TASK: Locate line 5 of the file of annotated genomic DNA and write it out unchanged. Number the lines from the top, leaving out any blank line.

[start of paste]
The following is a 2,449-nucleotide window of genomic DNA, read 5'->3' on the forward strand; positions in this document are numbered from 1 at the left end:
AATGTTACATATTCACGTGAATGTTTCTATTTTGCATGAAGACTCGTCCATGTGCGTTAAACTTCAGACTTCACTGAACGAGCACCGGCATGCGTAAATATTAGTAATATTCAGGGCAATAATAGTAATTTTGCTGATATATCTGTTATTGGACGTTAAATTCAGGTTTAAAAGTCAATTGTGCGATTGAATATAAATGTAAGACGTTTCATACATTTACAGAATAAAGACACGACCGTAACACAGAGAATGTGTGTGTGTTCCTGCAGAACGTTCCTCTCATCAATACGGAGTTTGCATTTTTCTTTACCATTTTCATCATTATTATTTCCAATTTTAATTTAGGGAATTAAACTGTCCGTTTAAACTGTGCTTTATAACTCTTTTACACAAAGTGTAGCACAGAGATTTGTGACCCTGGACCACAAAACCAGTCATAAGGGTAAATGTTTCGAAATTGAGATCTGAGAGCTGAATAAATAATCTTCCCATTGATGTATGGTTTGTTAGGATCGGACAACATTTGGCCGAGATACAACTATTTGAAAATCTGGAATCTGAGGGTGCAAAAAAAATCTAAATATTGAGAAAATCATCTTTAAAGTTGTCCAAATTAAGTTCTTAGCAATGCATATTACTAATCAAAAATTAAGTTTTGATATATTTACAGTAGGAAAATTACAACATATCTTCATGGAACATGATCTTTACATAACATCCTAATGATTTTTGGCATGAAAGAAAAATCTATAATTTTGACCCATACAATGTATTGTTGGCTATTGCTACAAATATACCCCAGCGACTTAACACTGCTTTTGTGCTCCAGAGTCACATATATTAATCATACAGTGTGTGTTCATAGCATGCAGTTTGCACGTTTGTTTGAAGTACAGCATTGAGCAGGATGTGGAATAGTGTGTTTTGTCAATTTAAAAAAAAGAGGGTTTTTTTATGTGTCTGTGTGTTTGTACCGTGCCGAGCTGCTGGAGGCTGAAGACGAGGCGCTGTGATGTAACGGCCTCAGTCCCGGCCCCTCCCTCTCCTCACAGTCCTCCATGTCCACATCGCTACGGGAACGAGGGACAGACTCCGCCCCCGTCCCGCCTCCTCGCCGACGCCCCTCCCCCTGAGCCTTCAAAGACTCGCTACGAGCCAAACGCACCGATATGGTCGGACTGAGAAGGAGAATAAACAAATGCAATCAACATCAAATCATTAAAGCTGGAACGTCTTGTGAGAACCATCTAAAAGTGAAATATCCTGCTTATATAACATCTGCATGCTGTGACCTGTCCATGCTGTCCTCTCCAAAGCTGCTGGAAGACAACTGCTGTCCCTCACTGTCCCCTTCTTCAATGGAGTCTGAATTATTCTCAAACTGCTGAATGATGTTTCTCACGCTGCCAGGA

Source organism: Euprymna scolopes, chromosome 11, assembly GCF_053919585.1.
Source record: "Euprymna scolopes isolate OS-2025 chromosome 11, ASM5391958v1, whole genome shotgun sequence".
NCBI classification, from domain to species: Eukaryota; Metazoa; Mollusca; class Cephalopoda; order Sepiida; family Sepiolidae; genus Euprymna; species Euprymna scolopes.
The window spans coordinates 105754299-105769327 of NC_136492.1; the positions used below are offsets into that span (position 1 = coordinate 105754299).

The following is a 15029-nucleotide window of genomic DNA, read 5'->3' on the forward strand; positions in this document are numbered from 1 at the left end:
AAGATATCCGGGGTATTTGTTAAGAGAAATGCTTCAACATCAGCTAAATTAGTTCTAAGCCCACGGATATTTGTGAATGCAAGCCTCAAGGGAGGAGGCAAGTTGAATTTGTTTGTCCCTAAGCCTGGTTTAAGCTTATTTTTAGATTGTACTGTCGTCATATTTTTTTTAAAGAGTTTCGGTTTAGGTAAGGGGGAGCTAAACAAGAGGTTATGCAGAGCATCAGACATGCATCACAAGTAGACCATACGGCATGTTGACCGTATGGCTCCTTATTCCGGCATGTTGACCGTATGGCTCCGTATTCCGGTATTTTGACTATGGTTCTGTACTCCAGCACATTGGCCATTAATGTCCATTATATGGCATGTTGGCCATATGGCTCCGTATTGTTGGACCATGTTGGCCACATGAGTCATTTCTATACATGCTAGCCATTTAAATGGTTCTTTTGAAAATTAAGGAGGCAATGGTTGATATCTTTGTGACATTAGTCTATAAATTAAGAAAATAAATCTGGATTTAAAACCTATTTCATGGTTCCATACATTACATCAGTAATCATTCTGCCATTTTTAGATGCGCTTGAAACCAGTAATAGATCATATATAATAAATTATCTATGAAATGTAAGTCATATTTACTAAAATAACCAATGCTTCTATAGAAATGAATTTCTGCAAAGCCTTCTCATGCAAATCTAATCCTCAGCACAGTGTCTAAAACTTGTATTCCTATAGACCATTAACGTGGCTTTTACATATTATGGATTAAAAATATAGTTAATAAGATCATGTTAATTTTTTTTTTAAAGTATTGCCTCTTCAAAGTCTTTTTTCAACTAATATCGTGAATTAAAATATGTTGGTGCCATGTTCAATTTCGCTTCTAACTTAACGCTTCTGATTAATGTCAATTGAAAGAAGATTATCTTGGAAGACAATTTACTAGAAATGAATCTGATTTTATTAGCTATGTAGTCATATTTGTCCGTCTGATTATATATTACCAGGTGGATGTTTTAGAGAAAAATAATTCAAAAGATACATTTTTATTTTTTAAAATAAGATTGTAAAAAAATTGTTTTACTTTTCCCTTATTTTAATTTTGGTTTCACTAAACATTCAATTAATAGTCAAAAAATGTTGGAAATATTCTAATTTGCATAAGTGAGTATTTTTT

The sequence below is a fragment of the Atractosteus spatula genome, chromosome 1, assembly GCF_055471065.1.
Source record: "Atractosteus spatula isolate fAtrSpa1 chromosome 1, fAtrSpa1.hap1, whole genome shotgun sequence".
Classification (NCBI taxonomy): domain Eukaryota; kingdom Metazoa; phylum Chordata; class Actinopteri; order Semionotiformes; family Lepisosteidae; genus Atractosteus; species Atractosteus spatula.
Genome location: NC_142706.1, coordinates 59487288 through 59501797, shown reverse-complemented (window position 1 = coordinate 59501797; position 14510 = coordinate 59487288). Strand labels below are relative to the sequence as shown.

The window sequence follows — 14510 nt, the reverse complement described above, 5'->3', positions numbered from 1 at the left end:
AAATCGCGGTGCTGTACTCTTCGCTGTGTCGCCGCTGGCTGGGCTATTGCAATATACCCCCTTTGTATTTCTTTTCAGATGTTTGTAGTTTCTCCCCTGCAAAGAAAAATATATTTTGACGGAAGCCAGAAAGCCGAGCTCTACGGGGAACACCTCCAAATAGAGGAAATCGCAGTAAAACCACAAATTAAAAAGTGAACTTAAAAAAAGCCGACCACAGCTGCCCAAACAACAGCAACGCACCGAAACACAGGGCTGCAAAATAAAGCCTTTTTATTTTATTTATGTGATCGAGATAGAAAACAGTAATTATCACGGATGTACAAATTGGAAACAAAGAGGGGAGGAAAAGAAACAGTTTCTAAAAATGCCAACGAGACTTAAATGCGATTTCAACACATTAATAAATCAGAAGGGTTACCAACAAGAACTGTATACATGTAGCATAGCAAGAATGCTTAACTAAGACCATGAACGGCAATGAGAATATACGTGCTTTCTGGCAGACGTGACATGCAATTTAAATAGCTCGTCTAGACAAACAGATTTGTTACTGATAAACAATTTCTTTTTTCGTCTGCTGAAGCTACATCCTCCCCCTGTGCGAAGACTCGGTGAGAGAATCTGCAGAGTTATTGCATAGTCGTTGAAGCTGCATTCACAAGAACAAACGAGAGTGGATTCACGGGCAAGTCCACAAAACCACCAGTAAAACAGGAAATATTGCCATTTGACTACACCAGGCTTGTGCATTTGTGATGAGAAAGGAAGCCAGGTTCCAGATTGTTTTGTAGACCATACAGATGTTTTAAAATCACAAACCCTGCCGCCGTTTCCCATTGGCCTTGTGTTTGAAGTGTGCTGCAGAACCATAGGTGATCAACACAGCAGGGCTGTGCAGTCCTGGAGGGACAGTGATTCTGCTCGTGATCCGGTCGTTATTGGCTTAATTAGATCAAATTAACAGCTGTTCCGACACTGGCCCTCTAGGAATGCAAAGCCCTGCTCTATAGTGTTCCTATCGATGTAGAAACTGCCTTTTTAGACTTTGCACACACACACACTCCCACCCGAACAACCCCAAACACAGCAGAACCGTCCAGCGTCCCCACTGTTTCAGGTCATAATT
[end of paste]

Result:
NCBI classification, from domain to species: Eukaryota; Metazoa; Mollusca; class Cephalopoda; order Sepiida; family Sepiolidae; genus Euprymna; species Euprymna scolopes.